Tuesday, November 17, 2009

Best places to live...if you could sell your house


   I recently ran across a Web site touting the top 20 places for boomers to "thrive." The list looks good, but one has to wonder if anybody's doing much relocating these days.
   The "2009 Best Places to Thrive," according to Best Boomer Towns, are:
   Aiken, South Carolina
   Asheville, North Carolina
   Ashland, Oregon
   Athens, Georgia
   Bend, Oregon
   Camarillo, California
   Chapel Hill, North Carolina
   Charlottesville, Virginia
   Columbia, Missouri
   Danville, Kentucky
   Fort Collins, Colorado
   Las Cruces, New Mexico
   Maryville, Tennessee
   Paso Robles, California
   Pinehurst, North Carolina
   Prescott, Arizona
   Reno, Nevada
   St. George, Utah
   Tuscon, Arizona
   Villages, Florida
   Relocation wasn't in my future even before the recession. I'm content where I am, fortunately. But the "Top 20" offers a lot of nice places to visit, even if you don't want to live there.

3 comments:

Christine Menefee said...

Hi - My favorite was George Harrison, too! Though I became more of a John Lennon fan later. Now it's a toss-up.

I just came across your blog and it's great fun. I need to follow it; I tend to be much too serious in mine.

But you raise a good question there. Things have changed for those wanting to relocate, because of the dreary housing market. I'm an early Boomer and four years ago, at 58, when houses were still selling, I sold my Virginia house and used the proceeds to buy a condo in a (unique resident-run) community for over-55's called Mountain Meadows, in Ashland, Oregon, one of the towns recommended in the article.

Granted, I was lucky to sell my house before the market tanked, but I just wanted to comment that here, in the past few months, we've had quite a few new residents finding ways to live here despite the market, and a lot of them are in our age range.

One way to get around the housing slump is to rent. Some of the new residents here at Mountain Meadows are renting, which you can do here. So some people are renting their houses out until they can sell, and then renting a house or condo here until they can sell the old one and buy the one they're living in. Others who have bought here, I guess, were just able to buy a condo or house despite the market, and got tired of waiting. And it's a buyer's market.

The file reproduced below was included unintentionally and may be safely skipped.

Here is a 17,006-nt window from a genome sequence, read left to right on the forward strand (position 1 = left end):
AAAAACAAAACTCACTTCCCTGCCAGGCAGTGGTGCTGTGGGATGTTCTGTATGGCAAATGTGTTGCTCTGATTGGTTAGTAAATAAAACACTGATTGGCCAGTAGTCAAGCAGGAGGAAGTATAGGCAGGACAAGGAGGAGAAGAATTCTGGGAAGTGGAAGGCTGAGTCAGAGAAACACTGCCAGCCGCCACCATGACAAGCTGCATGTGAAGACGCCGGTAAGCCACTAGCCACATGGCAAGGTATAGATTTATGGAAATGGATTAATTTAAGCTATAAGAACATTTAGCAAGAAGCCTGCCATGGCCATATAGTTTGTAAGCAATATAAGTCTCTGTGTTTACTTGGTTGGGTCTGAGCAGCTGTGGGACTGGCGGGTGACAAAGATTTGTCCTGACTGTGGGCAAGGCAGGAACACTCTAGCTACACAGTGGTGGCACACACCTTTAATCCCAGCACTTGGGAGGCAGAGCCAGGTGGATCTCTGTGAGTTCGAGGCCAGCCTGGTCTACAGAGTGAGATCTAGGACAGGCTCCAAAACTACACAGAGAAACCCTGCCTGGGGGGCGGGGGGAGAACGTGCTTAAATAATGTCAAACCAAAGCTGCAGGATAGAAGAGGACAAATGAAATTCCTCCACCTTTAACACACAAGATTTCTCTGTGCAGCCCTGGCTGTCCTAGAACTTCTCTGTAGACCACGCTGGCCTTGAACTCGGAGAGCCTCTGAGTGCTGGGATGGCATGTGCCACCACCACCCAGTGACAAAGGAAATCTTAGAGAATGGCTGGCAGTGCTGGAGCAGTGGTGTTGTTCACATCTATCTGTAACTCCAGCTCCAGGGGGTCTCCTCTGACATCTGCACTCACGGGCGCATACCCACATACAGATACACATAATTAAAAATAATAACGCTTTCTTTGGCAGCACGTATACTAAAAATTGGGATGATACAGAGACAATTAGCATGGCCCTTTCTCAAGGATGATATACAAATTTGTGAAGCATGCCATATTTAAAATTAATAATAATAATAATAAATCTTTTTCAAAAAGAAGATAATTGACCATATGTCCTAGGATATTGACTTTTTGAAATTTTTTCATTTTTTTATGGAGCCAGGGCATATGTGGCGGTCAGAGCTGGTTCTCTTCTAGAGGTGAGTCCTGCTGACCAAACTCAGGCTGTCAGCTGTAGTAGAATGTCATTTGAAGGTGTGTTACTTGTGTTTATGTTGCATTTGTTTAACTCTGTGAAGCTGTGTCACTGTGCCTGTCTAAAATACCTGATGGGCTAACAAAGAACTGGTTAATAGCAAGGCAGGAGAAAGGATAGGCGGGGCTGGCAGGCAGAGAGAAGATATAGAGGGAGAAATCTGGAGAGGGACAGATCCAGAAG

Anyway, for anyone who CAN manage to sell or rent-out a house and relocate, this is a wonderful place for Boomers. Ashland is a fabulous town, and Mountain Meadows is a real community of interesting people and caring neighbors, a good environment especially if you're on your own, which a lot of us are by now.

Sorry if this sounds like an ad - it's not; I just live here and love the place and want to see more Boomers move here. (Though in disclosure, I do have a second condo to sell; but it's okay, it stays rented and I'm sure someone will buy it eventually.) But the thing is, I get discouraged when people my age think they're "not old enough" to consider a "retirement place" or that any over-55 community is an "old folks home." Grow up, Boomers!

Let's face it - most of us are in denial about aging, but when you can get over that, you realize that you have to deal with it. And when you get smart about that, you see that we boomers can reinvent how we do it. Which we're pioneering here. Come and visit and see how it works. We need to be doing this all over the country.

You can already see the boomers living here actively recreating the culture of our community to suit us (connectivity and social networking; home businesses and telecommuting - we might as well forget "retirement"!). And the article is right - Ashland is a great place to live in many ways.

Come see us!

Stew said...
This comment has been removed by the author.
Stew said...

Uhm, okay, that is a pretty relative listing considering you did not point out any "value" or parameter why those places are out there. But I agree if I get a chance to sell my property under houses for rent in Northern Kentucky, that I will simply move in to Danville. For what's it worth, I'm sure you know why.